Some people say there is a shift that happens in you from the moment your baby, or in my case, babies, are born. You are instantly – MOM, or in my case MAMA. From the moment they let out that first cry, you instinctually think like a mom, act like a mom, and talk like a mom – you’re a member of a club with a secret handshake.
There are millions upon millions of members, but the handshake is secret because there is absolutely no way you can understand it until you are a member.
Of course, there are those moms we look at and say … “You have to have a license to go fishing in this state … “ – we can all finish the sentence. Frankly, there are some people who should not be parents. Just because you can procreate easily and often does not mean you should. I admire those who know that about themselves.
From the moment I laid eyes on them (even before I laid eyes on them) I unconditionally loved these tiny little beings. And yet, to say I didn’t understand them is an understatement. It took me months to think, act, talk, and ultimately feel like a mom. The Dumpling’s Mama. The first several months were like trying to solve a Rubic’s cube and then one day … it all twists into place.
This Mama shift was not instantaneous for me, but when it happened I felt it. In that moment, the secret handshake was revealed.
It goes without saying, having twins definitely organized my home and my mind in ways I never envisioned. After awhile you send Toto to look behind the magic curtain and realize the secret handshake is really simple, yet surprisingly difficult to do.
Give your kids your authentic self. Skim the first year manuals for the basic operating instructions and then toss them aside and engage your babies. Most days we read and play and stroll and sing and dance and laugh between eating and napping. It takes every ounce of energy I have to be present for them as they wake up to new experiences and new feelings every single day. The joy I get back from the light in their eyes is priceless.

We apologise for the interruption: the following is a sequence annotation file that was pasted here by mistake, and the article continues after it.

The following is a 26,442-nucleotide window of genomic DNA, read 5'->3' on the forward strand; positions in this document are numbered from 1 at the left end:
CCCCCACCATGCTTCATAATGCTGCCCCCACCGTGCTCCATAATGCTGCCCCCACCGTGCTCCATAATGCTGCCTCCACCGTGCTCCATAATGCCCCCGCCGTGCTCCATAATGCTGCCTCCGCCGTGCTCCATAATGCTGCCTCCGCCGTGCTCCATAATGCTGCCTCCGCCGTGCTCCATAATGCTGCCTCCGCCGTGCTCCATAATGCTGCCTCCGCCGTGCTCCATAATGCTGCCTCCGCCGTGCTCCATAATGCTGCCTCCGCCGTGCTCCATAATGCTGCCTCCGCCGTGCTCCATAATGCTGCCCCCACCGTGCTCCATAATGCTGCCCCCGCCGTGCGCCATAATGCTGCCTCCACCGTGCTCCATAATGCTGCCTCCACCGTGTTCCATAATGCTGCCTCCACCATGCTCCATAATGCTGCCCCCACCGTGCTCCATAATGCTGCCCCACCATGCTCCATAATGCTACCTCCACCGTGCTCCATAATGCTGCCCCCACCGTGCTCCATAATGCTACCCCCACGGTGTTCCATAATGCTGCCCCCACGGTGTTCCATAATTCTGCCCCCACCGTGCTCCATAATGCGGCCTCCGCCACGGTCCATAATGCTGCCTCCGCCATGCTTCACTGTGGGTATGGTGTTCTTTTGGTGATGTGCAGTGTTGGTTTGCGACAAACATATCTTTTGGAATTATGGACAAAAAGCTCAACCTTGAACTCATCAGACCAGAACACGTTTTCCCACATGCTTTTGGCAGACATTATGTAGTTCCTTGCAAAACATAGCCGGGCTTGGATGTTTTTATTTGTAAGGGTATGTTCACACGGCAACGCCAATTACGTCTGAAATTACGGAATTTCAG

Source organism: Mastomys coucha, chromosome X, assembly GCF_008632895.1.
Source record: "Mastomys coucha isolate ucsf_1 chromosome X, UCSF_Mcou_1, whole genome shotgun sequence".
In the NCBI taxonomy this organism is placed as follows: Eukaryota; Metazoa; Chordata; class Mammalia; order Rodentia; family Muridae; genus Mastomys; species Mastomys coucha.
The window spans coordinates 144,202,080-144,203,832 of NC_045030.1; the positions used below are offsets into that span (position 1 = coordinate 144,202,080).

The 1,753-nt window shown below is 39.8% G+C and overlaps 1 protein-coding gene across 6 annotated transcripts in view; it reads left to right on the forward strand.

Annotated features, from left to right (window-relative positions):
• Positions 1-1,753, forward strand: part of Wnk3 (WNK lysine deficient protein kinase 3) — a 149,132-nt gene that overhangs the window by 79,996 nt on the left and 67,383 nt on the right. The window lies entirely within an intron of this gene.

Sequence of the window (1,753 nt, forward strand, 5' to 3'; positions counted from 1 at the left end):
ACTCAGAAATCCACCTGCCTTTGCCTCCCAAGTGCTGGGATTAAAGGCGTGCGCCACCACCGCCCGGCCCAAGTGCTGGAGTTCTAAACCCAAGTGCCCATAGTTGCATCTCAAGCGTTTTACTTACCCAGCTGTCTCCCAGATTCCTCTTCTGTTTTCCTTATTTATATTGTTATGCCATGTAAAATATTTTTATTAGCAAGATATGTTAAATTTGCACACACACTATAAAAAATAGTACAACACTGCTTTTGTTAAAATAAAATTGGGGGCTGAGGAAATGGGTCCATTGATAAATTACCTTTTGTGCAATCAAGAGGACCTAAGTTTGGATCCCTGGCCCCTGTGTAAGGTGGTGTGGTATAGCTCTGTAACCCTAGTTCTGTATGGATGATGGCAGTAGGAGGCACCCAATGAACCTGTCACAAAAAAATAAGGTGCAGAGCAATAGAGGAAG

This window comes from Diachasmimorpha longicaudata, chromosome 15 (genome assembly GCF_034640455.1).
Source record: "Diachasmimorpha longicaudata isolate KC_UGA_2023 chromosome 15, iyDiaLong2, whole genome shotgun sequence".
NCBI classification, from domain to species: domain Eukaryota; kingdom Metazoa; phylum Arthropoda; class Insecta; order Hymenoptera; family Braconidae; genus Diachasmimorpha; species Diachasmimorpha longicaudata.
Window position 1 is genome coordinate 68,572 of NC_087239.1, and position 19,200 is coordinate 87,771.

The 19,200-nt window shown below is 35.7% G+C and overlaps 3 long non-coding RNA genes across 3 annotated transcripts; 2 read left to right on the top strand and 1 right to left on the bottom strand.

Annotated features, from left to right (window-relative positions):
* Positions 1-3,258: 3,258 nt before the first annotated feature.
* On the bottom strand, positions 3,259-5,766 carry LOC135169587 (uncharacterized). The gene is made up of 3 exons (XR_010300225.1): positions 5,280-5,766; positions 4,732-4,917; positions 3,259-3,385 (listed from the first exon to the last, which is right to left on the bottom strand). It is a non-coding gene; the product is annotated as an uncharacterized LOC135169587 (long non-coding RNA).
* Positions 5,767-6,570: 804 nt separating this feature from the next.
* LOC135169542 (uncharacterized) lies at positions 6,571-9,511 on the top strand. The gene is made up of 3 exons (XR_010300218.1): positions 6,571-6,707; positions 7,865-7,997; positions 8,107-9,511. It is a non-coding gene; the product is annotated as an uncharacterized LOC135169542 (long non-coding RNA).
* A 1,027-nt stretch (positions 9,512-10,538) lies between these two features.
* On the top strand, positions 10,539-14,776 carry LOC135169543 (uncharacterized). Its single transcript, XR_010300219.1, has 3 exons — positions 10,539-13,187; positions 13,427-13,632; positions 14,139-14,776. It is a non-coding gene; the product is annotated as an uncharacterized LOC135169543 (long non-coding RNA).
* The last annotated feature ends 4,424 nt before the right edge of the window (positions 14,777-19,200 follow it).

Watching our children open and experience joy and wonder — that is the secret handshake.
This past weekend I was able to go to yoga and a movie. Thanks to the generosity of my husband and my mother-in-law, I took 5 hours and 45 minutes off from the boys. I missed them, but I needed it. I needed to recharge my best self.
I went to see Her with my friend, Lori, followed by Chaz’s yoga class.
As I walked into the movie theater, I had completely forgotten what the premise of the movie was. I had read it when I said I wanted to see it, but for the life of me all I could recall as I walked into the theater was, “God, I need a hot dog. I am starving.” Lately, all non-essential information ends up in the trash of the Terry hard drive. I can’t be bothered remembering that which is not important.
As I walked into the movie on Sunday, I sat back in my chair and completely surrendered to the fact that I had no idea where I was going. In my opinion, it’s the very best way to see a movie. In many ways, this unknown was a metaphor for my life right now. I have no idea where we are going, but I am headed there with complete conviction. The boys give my life a laser focus. I have some non-negotiable outcomes and the rest is a blank canvas.